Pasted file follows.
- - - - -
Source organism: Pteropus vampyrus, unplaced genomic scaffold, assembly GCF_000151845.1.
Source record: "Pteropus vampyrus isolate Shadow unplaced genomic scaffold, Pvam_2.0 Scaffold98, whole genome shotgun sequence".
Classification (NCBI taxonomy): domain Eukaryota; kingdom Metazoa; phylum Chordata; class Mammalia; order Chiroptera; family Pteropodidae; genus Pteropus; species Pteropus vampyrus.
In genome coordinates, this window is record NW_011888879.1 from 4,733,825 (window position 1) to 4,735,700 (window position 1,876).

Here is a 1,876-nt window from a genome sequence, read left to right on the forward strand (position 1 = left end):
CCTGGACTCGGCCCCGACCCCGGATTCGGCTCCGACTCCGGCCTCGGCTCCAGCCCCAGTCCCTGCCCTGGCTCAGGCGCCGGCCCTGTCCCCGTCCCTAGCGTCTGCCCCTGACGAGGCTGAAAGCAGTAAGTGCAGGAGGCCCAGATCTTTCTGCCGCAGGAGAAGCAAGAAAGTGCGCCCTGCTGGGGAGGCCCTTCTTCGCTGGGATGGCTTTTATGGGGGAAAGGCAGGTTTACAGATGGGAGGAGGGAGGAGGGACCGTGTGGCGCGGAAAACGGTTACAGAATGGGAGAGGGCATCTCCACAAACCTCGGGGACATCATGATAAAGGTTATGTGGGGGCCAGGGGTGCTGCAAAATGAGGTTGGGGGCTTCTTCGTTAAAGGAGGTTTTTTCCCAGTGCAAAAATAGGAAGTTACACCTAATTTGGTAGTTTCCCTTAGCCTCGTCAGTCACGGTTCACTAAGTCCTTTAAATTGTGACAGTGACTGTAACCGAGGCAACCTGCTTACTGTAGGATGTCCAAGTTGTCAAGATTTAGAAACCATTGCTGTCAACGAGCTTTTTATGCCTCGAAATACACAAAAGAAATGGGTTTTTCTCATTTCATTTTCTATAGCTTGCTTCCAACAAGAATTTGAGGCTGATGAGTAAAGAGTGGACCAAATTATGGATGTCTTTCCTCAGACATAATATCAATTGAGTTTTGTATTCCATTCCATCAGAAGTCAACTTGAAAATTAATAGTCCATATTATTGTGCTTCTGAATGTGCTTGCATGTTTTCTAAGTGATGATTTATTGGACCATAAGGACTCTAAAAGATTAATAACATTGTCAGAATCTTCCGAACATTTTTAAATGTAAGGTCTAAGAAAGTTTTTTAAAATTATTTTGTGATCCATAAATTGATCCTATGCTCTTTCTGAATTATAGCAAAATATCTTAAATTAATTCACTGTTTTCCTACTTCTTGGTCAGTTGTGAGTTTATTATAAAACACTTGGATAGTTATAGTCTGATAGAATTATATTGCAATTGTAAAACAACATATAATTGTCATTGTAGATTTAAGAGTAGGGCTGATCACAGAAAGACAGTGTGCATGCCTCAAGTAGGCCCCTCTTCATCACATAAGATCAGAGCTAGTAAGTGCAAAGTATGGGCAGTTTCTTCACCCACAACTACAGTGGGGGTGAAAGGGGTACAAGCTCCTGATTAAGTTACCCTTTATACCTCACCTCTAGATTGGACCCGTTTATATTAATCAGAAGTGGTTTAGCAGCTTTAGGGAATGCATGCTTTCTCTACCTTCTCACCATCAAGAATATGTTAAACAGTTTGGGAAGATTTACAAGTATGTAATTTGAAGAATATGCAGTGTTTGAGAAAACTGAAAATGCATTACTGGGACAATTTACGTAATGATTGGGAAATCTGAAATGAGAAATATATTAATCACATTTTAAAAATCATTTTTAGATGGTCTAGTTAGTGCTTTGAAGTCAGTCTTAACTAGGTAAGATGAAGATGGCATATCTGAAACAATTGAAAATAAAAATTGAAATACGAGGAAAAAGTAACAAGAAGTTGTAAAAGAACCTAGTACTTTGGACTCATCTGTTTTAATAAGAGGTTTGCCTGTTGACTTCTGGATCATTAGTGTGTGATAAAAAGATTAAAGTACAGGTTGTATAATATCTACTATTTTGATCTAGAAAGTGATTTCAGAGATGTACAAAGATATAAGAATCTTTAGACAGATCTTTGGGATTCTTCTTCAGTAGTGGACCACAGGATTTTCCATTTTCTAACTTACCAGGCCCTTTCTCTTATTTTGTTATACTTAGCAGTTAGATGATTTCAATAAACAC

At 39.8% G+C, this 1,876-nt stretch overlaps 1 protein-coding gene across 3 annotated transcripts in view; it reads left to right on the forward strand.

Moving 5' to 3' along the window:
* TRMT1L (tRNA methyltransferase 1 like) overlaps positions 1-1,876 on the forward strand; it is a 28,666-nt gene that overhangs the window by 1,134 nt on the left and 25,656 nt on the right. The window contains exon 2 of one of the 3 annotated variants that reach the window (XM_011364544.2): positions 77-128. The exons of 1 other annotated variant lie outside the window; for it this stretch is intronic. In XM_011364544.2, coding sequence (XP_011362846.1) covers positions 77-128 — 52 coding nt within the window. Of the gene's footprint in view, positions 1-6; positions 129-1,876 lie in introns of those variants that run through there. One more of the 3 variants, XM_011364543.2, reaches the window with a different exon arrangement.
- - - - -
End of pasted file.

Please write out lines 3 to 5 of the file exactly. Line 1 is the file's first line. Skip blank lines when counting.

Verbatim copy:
Classification (NCBI taxonomy): domain Eukaryota; kingdom Metazoa; phylum Chordata; class Mammalia; order Chiroptera; family Pteropodidae; genus Pteropus; species Pteropus vampyrus.
In genome coordinates, this window is record NW_011888879.1 from 4,733,825 (window position 1) to 4,735,700 (window position 1,876).

Here is a 1,876-nt window from a genome sequence, read left to right on the forward strand (position 1 = left end):